Medicaid is not just a program for the poor; it's a poor program. Reimbursement rates for doctors, dentists and other professionals are so low under Medicaid that enrollees have difficulty finding care. Having health insurance does not equate with having medical care. As Avik Roy recounts in "How Medicaid Hurts the Poor," there is a "massive fallacy at the heart of Medicaid, and therefore at the heart of Obamacare. It's the idea that health insurance equals health care." In fact, people without health insurance get care in a variety of ways. The startling news is that Medicaid enrollees fare worse on health outcomes than those with no health coverage at all.
Expanding Medicaid was sold on the premise that uninsured people were driving up health care costs by waiting until they were very sick before seeking care and thus overburdening emergency rooms. If the near poor had Medicaid coverage, the argument went, they would see doctors before their conditions became critical and required expensive emergency room treatment.
But research on Oregon's program, published in the journal Science, found the reverse to be true. Tracking 25,000 enrollees for a period of 18 months, researchers found that Medicaid patients used emergency rooms 40 percent more than similarly situated adults who lacked health insurance. Having a Medicaid card did not divert people away from emergency rooms and into primary care. The number of ER visits for nonemergency matters increased. There was no change in the number of visits for nonpreventable emergencies.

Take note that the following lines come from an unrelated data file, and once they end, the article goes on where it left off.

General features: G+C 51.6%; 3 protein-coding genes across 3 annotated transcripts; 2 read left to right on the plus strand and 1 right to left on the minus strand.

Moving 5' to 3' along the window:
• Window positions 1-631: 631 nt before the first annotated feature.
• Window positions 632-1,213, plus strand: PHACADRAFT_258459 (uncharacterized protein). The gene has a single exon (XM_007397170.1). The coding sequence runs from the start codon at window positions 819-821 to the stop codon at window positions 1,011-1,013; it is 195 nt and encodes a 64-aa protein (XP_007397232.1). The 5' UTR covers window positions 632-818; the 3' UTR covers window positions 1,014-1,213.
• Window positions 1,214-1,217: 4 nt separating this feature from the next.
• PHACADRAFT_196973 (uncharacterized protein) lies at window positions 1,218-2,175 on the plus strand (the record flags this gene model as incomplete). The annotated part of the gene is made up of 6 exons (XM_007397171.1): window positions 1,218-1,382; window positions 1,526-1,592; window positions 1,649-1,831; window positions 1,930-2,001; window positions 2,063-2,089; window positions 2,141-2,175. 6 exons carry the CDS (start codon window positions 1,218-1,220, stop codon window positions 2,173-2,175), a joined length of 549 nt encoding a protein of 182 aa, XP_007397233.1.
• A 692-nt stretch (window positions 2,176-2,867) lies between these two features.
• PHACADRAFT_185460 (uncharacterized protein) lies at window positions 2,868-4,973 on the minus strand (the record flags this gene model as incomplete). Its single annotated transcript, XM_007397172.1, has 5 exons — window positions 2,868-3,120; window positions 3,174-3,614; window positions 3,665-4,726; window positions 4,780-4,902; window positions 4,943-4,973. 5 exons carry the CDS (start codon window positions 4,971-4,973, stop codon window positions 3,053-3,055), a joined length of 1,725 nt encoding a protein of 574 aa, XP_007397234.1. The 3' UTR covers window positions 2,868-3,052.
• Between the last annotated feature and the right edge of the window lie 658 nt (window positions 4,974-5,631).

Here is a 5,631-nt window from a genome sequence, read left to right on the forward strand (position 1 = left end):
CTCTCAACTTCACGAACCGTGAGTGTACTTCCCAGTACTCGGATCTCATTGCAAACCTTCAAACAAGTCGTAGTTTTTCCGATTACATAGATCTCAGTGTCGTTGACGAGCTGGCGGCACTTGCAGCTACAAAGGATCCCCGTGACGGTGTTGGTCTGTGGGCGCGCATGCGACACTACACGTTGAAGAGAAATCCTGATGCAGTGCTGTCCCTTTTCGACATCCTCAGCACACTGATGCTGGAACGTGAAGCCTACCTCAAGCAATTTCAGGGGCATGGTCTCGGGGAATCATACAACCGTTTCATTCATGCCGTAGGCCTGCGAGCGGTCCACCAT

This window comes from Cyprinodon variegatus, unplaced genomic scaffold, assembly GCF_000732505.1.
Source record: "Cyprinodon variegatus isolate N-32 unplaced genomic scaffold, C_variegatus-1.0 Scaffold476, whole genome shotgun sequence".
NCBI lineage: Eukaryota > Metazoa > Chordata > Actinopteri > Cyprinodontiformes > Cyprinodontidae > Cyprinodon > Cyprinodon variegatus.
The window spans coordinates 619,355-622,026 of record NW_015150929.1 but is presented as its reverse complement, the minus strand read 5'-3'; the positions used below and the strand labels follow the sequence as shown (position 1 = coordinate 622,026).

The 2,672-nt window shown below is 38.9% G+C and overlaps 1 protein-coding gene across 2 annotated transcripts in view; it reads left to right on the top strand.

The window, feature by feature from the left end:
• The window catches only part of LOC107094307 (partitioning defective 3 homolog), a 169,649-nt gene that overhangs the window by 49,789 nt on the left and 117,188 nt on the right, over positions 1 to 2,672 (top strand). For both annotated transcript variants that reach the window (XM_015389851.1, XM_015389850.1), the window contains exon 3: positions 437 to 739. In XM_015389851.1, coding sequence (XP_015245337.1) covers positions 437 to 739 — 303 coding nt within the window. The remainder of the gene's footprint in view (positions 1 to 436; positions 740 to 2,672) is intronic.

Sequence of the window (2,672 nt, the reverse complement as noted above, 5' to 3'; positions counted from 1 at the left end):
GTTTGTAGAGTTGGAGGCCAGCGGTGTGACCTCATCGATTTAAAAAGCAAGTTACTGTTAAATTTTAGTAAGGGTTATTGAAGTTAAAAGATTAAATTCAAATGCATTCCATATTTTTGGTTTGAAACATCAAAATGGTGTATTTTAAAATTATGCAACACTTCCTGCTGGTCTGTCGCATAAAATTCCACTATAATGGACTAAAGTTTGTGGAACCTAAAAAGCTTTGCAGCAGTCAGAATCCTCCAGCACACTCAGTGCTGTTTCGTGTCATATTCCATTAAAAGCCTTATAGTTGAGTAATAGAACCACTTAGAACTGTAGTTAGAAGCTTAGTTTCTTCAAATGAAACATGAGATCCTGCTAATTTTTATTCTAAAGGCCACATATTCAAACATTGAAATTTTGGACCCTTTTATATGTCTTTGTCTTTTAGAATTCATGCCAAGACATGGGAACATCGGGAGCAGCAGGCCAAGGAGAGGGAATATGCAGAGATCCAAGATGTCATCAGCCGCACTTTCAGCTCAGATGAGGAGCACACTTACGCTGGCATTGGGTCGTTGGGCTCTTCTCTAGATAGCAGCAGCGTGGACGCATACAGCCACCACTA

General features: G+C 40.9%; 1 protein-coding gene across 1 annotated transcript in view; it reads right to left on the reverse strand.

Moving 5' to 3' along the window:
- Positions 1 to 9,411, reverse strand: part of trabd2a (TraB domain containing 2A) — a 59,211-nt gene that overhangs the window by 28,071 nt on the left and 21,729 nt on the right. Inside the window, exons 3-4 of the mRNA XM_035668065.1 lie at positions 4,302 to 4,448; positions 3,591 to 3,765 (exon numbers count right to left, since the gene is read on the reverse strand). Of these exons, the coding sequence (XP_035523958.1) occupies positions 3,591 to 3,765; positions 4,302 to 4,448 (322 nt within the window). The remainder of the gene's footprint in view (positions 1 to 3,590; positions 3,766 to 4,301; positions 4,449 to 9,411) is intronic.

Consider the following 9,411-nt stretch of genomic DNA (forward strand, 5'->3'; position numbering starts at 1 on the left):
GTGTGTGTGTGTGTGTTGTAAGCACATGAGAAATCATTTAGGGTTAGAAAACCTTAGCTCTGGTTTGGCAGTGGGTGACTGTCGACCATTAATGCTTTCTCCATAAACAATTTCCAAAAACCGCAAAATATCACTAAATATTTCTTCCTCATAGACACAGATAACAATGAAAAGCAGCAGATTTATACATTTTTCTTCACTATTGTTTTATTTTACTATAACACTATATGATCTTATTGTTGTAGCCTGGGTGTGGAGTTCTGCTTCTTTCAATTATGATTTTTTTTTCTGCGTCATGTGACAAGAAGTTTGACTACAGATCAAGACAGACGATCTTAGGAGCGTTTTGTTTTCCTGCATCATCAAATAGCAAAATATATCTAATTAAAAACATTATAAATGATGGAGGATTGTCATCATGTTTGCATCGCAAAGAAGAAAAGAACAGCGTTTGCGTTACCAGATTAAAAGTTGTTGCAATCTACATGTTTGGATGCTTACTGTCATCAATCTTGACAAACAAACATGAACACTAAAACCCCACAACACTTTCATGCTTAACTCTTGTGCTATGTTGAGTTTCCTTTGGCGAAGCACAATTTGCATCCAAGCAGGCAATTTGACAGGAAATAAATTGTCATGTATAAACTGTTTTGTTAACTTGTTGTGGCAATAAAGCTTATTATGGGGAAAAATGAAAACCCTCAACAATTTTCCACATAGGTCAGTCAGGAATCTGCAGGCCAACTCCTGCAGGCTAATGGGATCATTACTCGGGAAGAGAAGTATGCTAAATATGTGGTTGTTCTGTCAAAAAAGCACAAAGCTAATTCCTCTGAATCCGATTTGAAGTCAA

An earlier analysis of Oregon's data found that having a Medicaid card did not improve health outcomes. Medicaid patients were no healthier than the uninsured, except on one measure of mental health (which might be the result of people initially feeling -- however incorrectly -- that they had access to good medical care).
Medicaid is a poor program because it promises benefits but squeezes provider reimbursement to keep costs down. The result is rationing. The poor are forced to wait in long lines for treatment and are sometimes denied care altogether. Klein may applaud these results, but the poor clearly don't. Medicaid is also the model for Obamacare -- top-down price-fixing and mandates from Washington.
There are alternatives -- like a combination of health savings accounts and catastrophic insurance -- that would provide better care to the poor and an improved outlook for the nation's fiscal health. Klein's happy talk notwithstanding, there are no "successes" in Obamacare. Left alone, it will remake the entire health care system in Medicaid's image.
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